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Fair Share

This Tax Season,

keep your

presented by the

Atlanta Perimeter Office

March 2010


Tax season is approaching. Each year, additional tax deductions and credits are available to people who know where to look. From college tuition to helping out the environment, chances are you are eligible for several tax breaks and you might not even know it. Let Your Home Work for You Your home can provide you with several tax deductions. Each year, you can deduct interest accrued on your home loan. You can also deduct points on closing costs for the year of the transaction. Green additions to your home, such as energy-efficient appliances and renewable energy systems, will also earn you tax credits, which are even more valuable than deductions because they reduce the actual tax amount due. helpful tax tips


Relief for Out-of-Pocket Expenses Miscellaneous personal costs, such as investment expenses, safe-deposit box fees, and certain legal fees, can be deducted if the total expenses are more than two percent of your adjusted gross income. Work-related expenses that were not reimbursed by your employer can be similarly deducted.

A HOME OFFICE MAY LOWER YOUR TAX BILL The IRS states that if you use a portion of your home for business purposes, you may be able to deduct expenses, including the business portion of real estate taxes, mortgage interest, rent, utilities, insurance, depreciation, painting and repairs. In addition, travel costs between your home office and the first and last appointment of the day become deductible. To qualify: • You must regularly use part of your home exclusively for a trade or business. • You must be able to show that you use your home as your principal place of business. • You must be able to show that you meet patients, clients or customers at home or that you use a separate structure on your property exclusively for business purposes. Tax laws are complicated. Talk with your accountant or financial service provider to figure out what can be deducted given your unique circumstances.

& deductions for many happy returns • Deductions for hospital bills and doctors visits are well known, but tax relief is also available for medical expenses ranging from insurance premiums to prescription eyeglasses and contacts. • Capital losses on stocks deemed worthless (generally, those that are no longer traded) are deductible. • Unreimbursed losses incurred due to theft, fire or another form of casualty can be claimed if the sum is more than $100 and more than 10% of your adjusted gross income. • Educators can receive a $250 above-the-line deduction for classroom expenses.



GET FREE TAX ADVICE FROM THE IRS Trained community volunteers are available throughout the country to offer free tax assistance and even file your tax return electronically. There are three government sponsored tax assistance programs: • Volunteer Income Tax Assistance (VITA) Program: Offers help to low-tomoderate-income people unable to prepare their taxes on their own. • Tax Counseling for the Elderly (TCE): Assists people age 60 and over with a special emphasis on the tax needs of senior citizens. • Armed Forces Tax Council (AFTC): Members of the armed forces and their families can have their returns prepared for free, often on-site.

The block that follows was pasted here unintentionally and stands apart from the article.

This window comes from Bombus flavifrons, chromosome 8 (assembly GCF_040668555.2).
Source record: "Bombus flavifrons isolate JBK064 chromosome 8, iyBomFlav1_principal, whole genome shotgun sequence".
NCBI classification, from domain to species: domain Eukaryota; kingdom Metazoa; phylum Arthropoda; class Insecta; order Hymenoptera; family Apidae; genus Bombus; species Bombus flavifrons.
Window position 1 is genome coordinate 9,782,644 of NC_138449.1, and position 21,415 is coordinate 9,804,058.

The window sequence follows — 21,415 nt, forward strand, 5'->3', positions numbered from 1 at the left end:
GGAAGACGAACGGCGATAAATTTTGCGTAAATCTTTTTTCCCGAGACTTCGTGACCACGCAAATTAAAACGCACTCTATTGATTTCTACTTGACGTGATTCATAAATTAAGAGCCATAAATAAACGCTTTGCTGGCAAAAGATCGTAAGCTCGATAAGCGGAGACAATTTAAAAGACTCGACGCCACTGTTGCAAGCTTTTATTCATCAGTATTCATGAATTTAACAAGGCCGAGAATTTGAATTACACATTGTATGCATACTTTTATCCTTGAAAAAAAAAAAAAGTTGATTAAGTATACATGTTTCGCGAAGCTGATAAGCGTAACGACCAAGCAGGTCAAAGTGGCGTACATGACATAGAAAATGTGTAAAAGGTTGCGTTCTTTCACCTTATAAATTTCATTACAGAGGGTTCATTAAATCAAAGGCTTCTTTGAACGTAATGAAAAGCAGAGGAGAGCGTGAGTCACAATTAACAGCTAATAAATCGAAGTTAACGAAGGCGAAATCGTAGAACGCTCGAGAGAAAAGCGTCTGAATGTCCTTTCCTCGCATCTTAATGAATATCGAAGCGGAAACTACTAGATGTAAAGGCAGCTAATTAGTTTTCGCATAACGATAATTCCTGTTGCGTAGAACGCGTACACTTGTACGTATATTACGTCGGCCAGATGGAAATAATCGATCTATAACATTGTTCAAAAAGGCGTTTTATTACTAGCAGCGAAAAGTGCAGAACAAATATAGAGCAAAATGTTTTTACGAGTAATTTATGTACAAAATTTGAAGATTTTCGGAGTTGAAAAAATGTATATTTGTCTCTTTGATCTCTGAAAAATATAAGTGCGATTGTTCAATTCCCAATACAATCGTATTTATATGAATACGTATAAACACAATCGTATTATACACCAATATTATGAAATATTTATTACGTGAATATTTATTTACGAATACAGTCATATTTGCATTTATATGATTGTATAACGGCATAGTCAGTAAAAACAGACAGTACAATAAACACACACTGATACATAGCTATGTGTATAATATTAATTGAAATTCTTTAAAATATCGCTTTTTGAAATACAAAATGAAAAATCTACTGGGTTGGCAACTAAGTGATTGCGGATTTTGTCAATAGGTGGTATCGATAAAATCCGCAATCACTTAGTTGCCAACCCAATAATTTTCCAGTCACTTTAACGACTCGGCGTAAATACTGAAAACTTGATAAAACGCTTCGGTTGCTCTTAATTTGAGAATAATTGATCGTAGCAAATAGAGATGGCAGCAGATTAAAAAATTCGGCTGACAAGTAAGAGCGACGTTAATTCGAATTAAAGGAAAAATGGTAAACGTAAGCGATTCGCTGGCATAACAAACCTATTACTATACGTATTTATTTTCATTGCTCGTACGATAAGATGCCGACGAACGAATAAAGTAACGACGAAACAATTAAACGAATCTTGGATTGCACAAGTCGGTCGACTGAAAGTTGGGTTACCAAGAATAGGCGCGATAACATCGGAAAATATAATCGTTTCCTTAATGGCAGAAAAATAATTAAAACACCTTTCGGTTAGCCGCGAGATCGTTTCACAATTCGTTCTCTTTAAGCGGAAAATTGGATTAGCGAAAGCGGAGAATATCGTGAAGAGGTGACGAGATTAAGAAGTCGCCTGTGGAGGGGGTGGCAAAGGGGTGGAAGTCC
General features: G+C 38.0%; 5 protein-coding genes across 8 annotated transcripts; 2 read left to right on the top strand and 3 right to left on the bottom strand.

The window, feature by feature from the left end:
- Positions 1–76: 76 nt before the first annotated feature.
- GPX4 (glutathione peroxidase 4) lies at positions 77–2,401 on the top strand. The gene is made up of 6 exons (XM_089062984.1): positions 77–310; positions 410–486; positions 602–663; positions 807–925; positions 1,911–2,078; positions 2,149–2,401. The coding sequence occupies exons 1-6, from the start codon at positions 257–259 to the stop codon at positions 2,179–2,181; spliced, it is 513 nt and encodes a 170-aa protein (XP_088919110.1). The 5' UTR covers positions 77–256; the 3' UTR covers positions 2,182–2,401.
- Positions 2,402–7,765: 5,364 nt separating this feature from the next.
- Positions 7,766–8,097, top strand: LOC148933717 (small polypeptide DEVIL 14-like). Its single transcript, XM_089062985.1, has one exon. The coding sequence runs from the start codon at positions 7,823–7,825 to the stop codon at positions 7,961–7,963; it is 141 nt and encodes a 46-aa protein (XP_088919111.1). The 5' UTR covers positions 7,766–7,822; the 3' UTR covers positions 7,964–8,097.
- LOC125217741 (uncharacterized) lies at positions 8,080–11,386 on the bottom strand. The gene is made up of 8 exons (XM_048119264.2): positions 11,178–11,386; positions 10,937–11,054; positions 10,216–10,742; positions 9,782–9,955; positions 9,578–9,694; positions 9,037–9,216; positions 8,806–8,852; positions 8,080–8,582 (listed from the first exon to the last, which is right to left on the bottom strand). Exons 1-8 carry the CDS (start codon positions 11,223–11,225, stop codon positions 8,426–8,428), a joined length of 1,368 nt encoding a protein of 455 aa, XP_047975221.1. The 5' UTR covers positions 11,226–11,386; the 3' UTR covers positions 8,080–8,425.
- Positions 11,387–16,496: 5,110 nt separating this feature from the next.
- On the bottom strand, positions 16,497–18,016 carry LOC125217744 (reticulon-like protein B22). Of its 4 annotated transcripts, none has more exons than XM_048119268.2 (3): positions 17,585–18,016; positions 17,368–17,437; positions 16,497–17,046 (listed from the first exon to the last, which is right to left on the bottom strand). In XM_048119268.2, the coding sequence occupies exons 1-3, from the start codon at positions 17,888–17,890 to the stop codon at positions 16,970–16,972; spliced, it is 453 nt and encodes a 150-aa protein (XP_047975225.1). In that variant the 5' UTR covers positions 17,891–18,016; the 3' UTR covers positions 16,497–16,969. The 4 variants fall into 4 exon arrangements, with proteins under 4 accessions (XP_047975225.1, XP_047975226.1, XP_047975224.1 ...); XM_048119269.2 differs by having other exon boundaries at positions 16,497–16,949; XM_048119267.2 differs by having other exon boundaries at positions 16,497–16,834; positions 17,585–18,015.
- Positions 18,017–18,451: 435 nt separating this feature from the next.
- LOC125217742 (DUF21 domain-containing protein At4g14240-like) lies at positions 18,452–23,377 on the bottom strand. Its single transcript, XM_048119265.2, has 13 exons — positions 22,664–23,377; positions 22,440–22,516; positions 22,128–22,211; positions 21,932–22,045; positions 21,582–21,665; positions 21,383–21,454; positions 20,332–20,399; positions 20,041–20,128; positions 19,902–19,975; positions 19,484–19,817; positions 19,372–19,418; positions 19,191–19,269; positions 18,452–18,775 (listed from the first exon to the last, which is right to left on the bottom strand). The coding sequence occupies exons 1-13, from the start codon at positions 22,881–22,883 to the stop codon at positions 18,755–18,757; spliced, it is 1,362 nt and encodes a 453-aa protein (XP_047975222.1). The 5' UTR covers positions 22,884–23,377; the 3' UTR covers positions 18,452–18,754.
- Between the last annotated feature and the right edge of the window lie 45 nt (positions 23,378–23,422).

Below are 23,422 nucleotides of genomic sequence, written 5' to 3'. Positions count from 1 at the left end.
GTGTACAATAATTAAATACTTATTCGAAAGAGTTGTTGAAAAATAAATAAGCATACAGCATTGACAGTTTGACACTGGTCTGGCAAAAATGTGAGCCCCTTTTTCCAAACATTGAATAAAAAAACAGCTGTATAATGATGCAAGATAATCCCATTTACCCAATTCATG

PROTECT YOURSELF. IT’S OPEN SEASON ON ID THEFT Identity theft is the fastest growing crime in America, and the average victim spends 175 hours and $1,000 repairing the damage. Tax time presents an even greater risk for ID theft because your personal information is everywhere. Below are tips to avoid becoming a victim this tax season.

Watch Your Mailbox When income tax forms start coming in the mail, a potential ID thief can easily gain access to personal information such as your Social Security number and how much you make. If you don’t have a locking mailbox, now is a great time to invest in one. You should also consider dropping your tax returns into a USPS collection box or taking it directly to the post office.

Destroy Sensitive Material Use a cross cut paper shredder to ensure that your documents are properly destroyed; information can still be retrieved from documents shredded with low-end paper shredders. If you have used your computer to prepare any part of your tax return, a savvy identity thief could recover this information from your hard drive, even if you seemingly deleted the file. There is software available that will perform a “secure delete” of your sensitive files to ensure that they cannot be recovered.

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Choose the Right Tax People Find a tax preparation service that is dedicated to providing year-round financial services to its clients, and beware of companies that hire seasonal workers with minimal training (thieves can easily acquire these jobs). This way, you can ensure your personal information is in the hands of professionals.

Be Careful Online If you plan to use an online tax service, ensure the site is reputable. Type the Web site URL directly, and never follow an e-mail link. Also, ensure all information is sent via a secure connection. Look for their security information. What encryptions do they use? What other measures do they take to ensure added security? Source: *All information is general in nature, not legal advice and not warranted or guaranteed. Readers are cautioned not to rely solely on this information. Because tax laws change, it is imperative that you consult a professional tax adviser—such as an accountant—in your area regarding tax matters.


Item of Value-March  

It's that dreaded time of year season! In this addition of the Atlanta Perimeter newsletter, you'll find tips to help you with...